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The two polls above discuss whether or not the children have their own cell phone plans, who pays, for how long and when do the payments and/or plan privileges stop. Please tell us what you do with your children and their cell phones. Please check all boxes that apply, since we typically do not do the same thing with every child. ETA: Modified the poll to accommodate Quill.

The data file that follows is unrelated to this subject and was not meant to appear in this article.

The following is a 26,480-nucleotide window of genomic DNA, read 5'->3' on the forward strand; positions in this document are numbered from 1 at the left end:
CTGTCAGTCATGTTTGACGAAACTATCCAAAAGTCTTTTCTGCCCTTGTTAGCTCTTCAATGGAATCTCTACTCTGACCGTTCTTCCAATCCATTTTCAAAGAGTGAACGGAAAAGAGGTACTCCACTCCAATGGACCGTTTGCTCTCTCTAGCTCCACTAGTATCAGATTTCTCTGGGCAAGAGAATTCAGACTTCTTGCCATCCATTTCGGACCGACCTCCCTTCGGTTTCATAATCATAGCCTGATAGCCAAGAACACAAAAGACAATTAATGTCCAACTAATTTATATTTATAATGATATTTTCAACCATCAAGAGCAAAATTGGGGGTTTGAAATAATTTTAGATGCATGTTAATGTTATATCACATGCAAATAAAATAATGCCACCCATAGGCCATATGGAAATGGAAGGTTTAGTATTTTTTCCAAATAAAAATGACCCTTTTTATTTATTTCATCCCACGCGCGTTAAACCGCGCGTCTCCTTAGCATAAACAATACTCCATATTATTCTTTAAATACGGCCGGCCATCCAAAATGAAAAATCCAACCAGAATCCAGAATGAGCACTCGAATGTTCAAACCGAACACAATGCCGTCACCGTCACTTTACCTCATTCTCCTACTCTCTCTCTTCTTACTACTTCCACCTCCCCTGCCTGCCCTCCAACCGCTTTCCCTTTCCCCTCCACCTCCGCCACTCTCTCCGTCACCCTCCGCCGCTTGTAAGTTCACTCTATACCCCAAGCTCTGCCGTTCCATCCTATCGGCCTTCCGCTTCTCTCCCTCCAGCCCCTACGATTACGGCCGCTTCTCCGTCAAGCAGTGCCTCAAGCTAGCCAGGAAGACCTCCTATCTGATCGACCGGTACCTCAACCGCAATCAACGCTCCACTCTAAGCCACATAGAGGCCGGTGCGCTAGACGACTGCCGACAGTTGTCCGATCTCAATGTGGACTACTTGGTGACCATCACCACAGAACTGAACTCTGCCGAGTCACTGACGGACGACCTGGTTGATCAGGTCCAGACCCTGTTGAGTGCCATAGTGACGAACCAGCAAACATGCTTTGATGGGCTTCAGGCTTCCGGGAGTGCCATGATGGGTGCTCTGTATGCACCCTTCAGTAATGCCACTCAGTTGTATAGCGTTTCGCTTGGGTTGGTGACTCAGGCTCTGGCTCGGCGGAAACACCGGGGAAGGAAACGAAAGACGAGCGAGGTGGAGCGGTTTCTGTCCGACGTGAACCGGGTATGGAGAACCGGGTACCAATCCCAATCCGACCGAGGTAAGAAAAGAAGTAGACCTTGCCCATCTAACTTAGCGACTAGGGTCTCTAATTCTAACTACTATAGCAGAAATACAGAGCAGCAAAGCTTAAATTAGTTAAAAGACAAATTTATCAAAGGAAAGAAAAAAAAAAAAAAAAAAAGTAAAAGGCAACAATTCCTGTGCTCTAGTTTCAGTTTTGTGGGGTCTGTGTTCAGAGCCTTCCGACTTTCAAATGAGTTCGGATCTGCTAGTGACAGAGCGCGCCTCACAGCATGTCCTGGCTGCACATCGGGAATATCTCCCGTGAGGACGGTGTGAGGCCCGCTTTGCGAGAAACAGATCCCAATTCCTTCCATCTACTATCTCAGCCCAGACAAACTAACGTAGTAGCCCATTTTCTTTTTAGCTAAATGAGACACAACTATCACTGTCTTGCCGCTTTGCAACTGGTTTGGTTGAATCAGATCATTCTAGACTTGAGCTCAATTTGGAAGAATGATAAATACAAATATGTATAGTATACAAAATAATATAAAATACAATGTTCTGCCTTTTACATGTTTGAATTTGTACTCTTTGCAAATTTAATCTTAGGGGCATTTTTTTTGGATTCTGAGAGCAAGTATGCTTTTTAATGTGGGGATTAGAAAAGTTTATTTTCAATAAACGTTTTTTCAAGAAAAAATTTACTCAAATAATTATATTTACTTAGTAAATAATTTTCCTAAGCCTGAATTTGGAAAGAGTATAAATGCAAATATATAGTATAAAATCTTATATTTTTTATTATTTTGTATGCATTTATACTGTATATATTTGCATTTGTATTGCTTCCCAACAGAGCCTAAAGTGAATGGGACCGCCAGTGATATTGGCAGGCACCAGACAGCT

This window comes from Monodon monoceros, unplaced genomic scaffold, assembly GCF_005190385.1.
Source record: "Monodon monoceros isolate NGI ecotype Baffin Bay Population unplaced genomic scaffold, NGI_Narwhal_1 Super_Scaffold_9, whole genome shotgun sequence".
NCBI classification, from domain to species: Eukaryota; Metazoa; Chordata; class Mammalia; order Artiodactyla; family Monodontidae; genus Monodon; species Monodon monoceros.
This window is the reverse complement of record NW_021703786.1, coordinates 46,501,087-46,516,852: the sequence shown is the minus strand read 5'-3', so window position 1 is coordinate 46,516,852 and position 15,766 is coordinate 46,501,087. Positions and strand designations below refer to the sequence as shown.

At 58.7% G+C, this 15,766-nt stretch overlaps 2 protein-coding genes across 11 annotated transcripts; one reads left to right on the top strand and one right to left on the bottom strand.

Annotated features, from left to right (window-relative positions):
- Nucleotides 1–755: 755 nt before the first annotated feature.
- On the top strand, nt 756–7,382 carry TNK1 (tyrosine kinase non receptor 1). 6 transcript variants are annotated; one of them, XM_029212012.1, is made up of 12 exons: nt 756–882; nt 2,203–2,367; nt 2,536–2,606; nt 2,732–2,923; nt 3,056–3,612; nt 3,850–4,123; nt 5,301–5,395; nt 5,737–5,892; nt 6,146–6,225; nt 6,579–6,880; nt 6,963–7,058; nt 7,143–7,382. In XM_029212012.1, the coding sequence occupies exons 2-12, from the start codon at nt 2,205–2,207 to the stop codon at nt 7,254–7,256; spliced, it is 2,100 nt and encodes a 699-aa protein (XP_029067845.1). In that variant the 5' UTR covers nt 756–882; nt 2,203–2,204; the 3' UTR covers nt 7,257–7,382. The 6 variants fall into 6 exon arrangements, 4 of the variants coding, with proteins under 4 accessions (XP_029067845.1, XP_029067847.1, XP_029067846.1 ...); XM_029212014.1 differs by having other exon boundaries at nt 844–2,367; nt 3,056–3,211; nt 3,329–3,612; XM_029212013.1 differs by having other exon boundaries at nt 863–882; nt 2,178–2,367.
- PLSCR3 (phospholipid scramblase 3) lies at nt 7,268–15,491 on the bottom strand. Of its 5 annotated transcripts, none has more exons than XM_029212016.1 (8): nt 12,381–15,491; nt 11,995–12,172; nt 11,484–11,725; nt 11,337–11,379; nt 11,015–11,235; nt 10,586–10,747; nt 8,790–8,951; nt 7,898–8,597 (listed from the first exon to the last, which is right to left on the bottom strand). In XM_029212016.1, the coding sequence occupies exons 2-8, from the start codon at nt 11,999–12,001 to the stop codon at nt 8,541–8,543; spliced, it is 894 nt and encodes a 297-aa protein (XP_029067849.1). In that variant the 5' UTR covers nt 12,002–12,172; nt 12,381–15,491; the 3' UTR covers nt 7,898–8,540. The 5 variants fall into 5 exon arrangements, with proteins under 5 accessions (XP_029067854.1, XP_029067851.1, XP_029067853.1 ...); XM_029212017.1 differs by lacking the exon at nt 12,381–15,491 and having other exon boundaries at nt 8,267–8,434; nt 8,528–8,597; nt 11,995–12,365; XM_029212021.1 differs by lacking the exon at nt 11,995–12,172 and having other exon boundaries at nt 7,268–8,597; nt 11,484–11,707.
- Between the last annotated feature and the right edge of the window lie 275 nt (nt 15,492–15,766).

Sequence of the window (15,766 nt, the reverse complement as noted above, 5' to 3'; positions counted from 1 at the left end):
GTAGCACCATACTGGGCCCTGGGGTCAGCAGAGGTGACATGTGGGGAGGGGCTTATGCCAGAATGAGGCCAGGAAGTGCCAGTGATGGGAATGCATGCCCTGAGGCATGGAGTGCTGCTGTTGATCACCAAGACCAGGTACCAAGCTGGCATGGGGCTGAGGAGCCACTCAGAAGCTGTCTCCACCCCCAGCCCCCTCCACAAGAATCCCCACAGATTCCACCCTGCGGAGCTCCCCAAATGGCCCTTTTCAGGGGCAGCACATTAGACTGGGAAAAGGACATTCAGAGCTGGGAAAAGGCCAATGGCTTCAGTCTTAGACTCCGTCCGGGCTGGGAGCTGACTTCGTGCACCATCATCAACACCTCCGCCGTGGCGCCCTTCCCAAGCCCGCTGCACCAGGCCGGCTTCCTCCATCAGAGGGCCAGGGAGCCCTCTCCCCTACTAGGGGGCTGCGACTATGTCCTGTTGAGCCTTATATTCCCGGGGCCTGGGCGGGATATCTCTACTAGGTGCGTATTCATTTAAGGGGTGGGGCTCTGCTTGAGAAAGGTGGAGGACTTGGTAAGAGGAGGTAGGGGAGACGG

Some background: Our family does not do much in the way of social media and our children typically do not get cell phones until they are about 16 years old. We also do not have a land line, so we typically have given a cell phone to the oldest child at home until they go off to college. This *extra* cell phone is connected to a bluetooth device which rings all the phones in the house when it rings. This allows us to get in touch with the children while we are out. Then, as the children grow up and leave, we lather, rinse, repeat. Now we have a situation where DS17, DD15 and DD15 will all be going off to college within a one-year span. DS17 already has a cell phone which he got before DS19 left for college. He used that cell phone last year when he was away on a trip and will use it again this coming year. But this year, DD15 and DS15 will also be going on the same trip with DS17, but none of them will be together. What to do? Options: - Do nothing. We never had cell phones when we were kids. What's the big deal? - Get two more cell phones and cellular plans, one for each of the twins. With our plan, that would cost nearly an additional $600/year, including all taxes and fees. - Get a track phone for each of the twins. That would probably be a cheaper option than the above. - A new option, discussed below. A new option: In January, I was a beta tester for a new feature that T-Mobile now offers called DIGITS. The feature I wanted, and that I tested, was the ability to duplicate my cell phone number onto my iPad. I have always hated texting from my cell phone and I love the ability to make and receive all of my texts on my iPad instead. (I understand that iPad owners who also have iPhones have been able to do this for a long time.) But there is another feature of DIGITS that T-Mobile offered after the beta period completed at the end of May which is the subject of this email: You can get new phone numbers WITHOUT getting an additional phone line. Currently T-Mobile charges US$10.00/month (plus taxes and fees UNLESS you have one of their ALL-IN-ONE plans) for each new DIGITS line you add. Here's where it gets interesting: Just like I am able to duplicate my cell phone onto my iPad using DIGITS, each DIGITS line can be shared among up to five devices! So, here's what we did: We added a single DIGITS line to our cellular plan. This line does not get cellular coverage, but it DOES have a new telephone number associated with it. I added the DIGITS app to each of DD15's, DS15's, and DS13's iPads. Now when we call this number, it rings all three of their iPads and they can talk directly on that device. They can also make and receive texts from DIGITS. Sounds interesting! But what are the issues with this approach? This approach is certainly a compromise. Here are some of the issues and how we are addressing them: - There is NO CELLULAR COVERAGE with this plan. The children can ONLY use their new "phones" when they are connected to WiFi. This is not a problem when they are at home, since they *usually* have internet access here. So this approach can fulfill one of the main purposes of the added line: it allows us to call home when all of the cell phones are out-and-about. But what about when they are traveling? They will need to get onto a WiFi hotspot. I don't think this will be a big issue for their planned trip next year, as they should be able to hop onto their hosts' cell phones' hotspots while they are there. (FWIW, we now use WiFi calling on our own cell phones when visiting friends in coverage holes so that we can still make/receive calls in their homes.) But still, this limits this approach for some uses. - But you don't know who will pick up the phone when you call that telephone number. That's right! That's why I referred to this as a "party line" in the title of this post. That's not a problem for Mom & Dad. Others will have to get used to having someone else possibly answer that line. - But what if someone calls for one of the children and DOESN'T know this is a party line. Couldn't that lead to some rather embarrassing voice messages? Yes, it could. But the kids got together and crafted a clever outgoing message for voicemail that includes all three of their voices warning the caller that their message will be heard by all parties. It's pretty cute! - But text message are not private. Yep. IMO, that's a good thing! - When you receive a text from that number, you won't know WHO is texting you. That's also true! We have developed a simple system to resolve that issue. When they write a text message, they preface it with their first initial. For instance, a message from "Bob" would be "B: TTYL". - But now those three children will not be able to text among themselves. Actually, they can, since all text messages from DIGITS are duplicated on all of the devices. But it's not perfect, since the text messages all show up on the same (right) side of the screen in the same color. But that's also not private, as mentioned above. If they want to text each other privately, they can do that directly on their iPads using iMessage. - Calling on an iPad? That's pretty strange! Yeah, it's a bit awkward, and certainly it is not ideal. Also, when they go on a trip, they will not be able to fit their iPads into their pockets. To fix this problem, I just purchased a couple of used Android cell phones on eBay to run DIGITS. I spent about $45 each. (Unfortunately, the old Android phones I have kicking aound do not support the DIGITS app.) One of these can sit next to the bluetooth device which will ring the house phones when we call then new DIGITS number. When they go out of the house, two of them can each grab a cell phone and travel with it. - Finally, this sounds a bit complicated. Yeah, it is. It's interesting trying to explain this to the grandparents. But there ARE benefits, too! Nobody would accept drawbacks if there were not also benefits. Here are the main ones: - It's a dirt cheap solution! In our case, it's even cheaper than I said since T-Mobile provided us with a free DIGITS line for life for participating in the beta test. We only have to pay the taxes and surcharges on that line, which is about $3.50/month. As such, we save about $550/year over the fully cellular approach. - Did I mention that this line is NOT PRIVATE to any of our children? At this age, I consider that a benefit, not a drawback. These three children will not be using this line to have private communications with anyone (except when they call out using the telephone feature). - Now MomsintheGarden and I have a way to send text messages to EVERYONE in the family! (I know, this is no problem for families with ALL iPads and iPhones using iMessage, but it's a real issue when you mix iOS and Android devices.) Are there other things about DIGITS that are interesting? Yes. - I haven't mentioned one of the primary features of DIGITS: If you install this on you phone, your phone can now make and receive calls to MULTIPLE PHONE NUMBERS. This is true even if the phone itself is on a different carrier than T-Mobile. This might be a big deal to many people who now carry two different telephones, one for work and one for personal calls. I think T-Mobile will be marketing this capability heavily to corporations. Instead of having to purchase a physical cell phone and service for each employee (many of whom do not want another phone), they can purchase a bunch of DIGITS lines and the employees can simply install the app onto their existing phone. IMO, that's better for both the employer and the employee. - Note that T-Mobile is having manufacturers build DIGITS into the latest cell phones so that you do not have to have a separate app to use it. It's just built-in. That should be welcome for those who use the service for multiple phone lines on one phone. - BTW, I think Google now offers something similar called "Fi", but I'll leave it up to others to detail how that works. Anyway, that's what we are doing to save some money with our youngest three while still giving them some connectivity. Perhaps this idea is workable for someone else out there. If you have any questions about the service, I'm happy to try to answer them in this thread. Otherwise, you might want to check out T-Mobile's DIGITS webpage.